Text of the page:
Early Operations and Deployment With The 6th Fleet
After shakedown in the Caribbean, Midway joined the U.S. Atlantic Fleet training schedule, with Norfolk her homeport. From 20 February 1946, she was flagship for Carrier Division 1. In March, she tested equipment and techniques for cold-weather operations in the North Atlantic. In September 1947, a captured German V-2 rocket was test-fired from the flight deck in Operation Sandy, the first such launch from a moving platform.
On 29 October 1947, Midway sailed for the first of her annual deployments with the 6th Fleet in the Mediterranean. Between deployments, Midway trained and received alterations to accommodate heavier aircraft as they were developed.
In June 1951, Midway operated in the Atlantic off the Virginia Capes during carrier suitability tests of the F9F-5 Panther. On 23 June, as Cdr. George Chamberlain Duncan attempted a landing in BuNo 125228, a downdraft just aft of the stern caused Duncan to crash. His plane's forward fuselage broke away and rolled down the deck, and he suffered burns. Footage of the crash has been used in several films, including Men of the Fighting Lady, Midway, and The Hunt for Red October.
In 1952, the ship participated in Operation Mainbrace, North Sea maneuvers with NATO forces. On 1 October, the ship was redesignated CVA-41.
Midway cleared Norfolk 27 December 1954 for a world cruise, sailing via the Cape of Good Hope for Taiwan, where she joined the 7th Fleet for operations in the Western Pacific until 28 June 1955. During these operations, Midway pilots flew cover for the evacuation from the Quemoy-Matsu crisis from the Tachen Islands of 15,000 Chinese nationalist troops and 20,000 Chinese civilians, along with their pigs, cows and chickens. On 28 June 1955, she sailed for Puget Sound Naval Shipyard, where she underwent an extensive modernization program (SCB-110, similar to SCB-125 for the Essex-class carriers). Midway received an enclosed hurricane bow, an aft deck-edge elevator, an angled flight deck, and steam catapults. She was returned to service on 30 September 1957.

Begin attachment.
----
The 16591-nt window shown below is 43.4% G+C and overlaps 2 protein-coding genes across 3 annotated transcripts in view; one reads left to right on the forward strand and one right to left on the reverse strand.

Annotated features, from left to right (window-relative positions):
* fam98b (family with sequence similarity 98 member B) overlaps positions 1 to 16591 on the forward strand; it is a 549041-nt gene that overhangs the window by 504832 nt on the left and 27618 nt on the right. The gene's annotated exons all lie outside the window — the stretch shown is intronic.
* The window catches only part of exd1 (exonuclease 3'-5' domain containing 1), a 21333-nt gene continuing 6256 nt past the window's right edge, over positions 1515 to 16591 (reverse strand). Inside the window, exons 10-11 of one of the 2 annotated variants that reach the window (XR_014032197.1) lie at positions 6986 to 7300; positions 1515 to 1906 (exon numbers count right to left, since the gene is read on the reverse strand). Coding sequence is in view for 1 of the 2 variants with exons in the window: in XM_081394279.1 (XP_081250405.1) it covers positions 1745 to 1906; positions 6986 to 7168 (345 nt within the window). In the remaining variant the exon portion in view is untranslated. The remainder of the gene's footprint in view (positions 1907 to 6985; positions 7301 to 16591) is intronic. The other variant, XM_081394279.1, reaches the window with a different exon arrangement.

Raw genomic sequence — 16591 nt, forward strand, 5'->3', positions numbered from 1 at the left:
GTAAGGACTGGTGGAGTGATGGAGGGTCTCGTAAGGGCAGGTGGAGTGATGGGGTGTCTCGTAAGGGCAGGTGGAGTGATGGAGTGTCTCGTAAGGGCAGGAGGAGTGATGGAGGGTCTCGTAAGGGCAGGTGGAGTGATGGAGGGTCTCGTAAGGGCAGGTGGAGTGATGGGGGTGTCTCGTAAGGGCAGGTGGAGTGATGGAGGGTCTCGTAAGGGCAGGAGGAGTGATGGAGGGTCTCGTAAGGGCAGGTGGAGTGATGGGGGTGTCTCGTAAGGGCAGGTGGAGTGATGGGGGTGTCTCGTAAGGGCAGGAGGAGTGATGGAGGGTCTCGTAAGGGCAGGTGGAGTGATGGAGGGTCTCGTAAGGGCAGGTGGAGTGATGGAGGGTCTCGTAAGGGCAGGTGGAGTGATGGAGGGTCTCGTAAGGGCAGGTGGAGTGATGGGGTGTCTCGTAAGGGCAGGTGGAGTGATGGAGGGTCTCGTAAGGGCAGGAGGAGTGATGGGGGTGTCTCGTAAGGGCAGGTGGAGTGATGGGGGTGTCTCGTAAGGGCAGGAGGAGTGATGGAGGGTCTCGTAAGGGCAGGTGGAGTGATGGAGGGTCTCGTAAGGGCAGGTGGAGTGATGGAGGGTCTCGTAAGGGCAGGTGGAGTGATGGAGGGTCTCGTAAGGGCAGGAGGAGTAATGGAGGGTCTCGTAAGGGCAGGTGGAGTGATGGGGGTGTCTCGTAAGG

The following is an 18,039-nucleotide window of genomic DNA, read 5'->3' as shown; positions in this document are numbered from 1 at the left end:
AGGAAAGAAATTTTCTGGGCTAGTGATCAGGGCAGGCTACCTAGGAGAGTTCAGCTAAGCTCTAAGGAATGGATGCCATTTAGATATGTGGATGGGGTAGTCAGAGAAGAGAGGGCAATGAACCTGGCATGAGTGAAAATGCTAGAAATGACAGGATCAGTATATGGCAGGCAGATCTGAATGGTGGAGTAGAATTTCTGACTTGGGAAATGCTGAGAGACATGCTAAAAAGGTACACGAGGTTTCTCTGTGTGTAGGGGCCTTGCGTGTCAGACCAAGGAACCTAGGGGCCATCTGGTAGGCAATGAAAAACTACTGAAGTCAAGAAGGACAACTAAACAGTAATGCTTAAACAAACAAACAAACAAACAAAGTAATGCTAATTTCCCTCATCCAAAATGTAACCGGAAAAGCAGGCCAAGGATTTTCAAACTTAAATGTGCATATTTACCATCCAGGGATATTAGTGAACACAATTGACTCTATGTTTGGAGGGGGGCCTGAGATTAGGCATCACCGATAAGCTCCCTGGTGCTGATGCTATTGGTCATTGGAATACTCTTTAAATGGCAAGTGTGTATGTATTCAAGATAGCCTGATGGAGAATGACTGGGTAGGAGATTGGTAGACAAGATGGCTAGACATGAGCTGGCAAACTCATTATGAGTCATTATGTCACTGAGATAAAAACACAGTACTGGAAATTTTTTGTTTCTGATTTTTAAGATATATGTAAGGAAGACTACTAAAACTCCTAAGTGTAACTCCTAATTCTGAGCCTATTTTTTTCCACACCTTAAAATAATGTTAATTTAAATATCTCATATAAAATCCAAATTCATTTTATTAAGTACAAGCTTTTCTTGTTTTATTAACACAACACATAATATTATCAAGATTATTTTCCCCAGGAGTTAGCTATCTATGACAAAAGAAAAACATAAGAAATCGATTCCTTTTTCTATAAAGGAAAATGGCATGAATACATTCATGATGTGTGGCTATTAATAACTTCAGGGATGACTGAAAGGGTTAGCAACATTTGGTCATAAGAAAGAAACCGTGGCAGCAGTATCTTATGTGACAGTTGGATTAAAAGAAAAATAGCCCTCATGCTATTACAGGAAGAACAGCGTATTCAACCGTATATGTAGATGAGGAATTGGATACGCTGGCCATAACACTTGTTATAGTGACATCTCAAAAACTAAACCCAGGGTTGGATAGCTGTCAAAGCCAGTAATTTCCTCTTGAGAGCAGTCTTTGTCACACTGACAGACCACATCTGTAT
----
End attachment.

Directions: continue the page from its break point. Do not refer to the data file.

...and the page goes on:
Home ported at Alameda, California, Midway began annual deployments with the 7th Fleet in 1958, and in the South China Sea during the Laotian Crisis of spring 1961. During her 1962 deployment, her aircraft tested the air defense systems of Japan, Korea, Okinawa, the Philippines, and Taiwan. She again sailed for the Far East 6 March 1965, and from mid-April flew strikes against military and logistics installations in North and South Vietnam.
Returning to Alameda on 23 November, Midway entered San Francisco Bay Naval Shipyard on 11 February 1966 for a massive modernization (SCB-101.66), which proved expensive and controversial. The flight deck was enlarged from 2.8 to 4 acres (11,300 to 16,200 m²), and the angle of the flight deck landing area was increased to 13.5 degrees. The elevators were enlarged, moved, and given almost double the weight capacity. Midway also received new catapults, arresting gear, and a centralized air conditioning plant. Cost overruns raised the price of this program from $88 million to $202 million, and precluded a similar modernization planned for Franklin D. Roosevelt (CV-42). After Midway was finally recommissioned on 31 January 1970, it was found that the modifications had hurt the ship's seakeeping capabilities and ability to conduct air operations in rough seas, which required further modifications to correct the problem.
Read more about this topic: USS Midway (CV-41)
Famous quotes containing the words fleet, early and/or operations:
“Believe me, if all those endearing young charms,
Which I gaze on so fondly today,
Were to change by tomorrow, and fleet in my arms,
Like fairy-gifts fading away.”
—Thomas Moore (17791852)
“No doubt they rose up early to observe
The rite of May.”
—William Shakespeare (15641616)
“A sociosphere of contact, control, persuasion and dissuasion, of exhibitions of inhibitions in massive or homeopathic doses...: this is obscenity. All structures turned inside out and exhibited, all operations rendered visible. In America this goes all the way from the bewildering network of aerial telephone and electric wires ... to the concrete multiplication of all the bodily functions in the home, the litany of ingredients on the tiniest can of food, the exhibition of income or IQ.”
—Jean Baudrillard (b. 1929)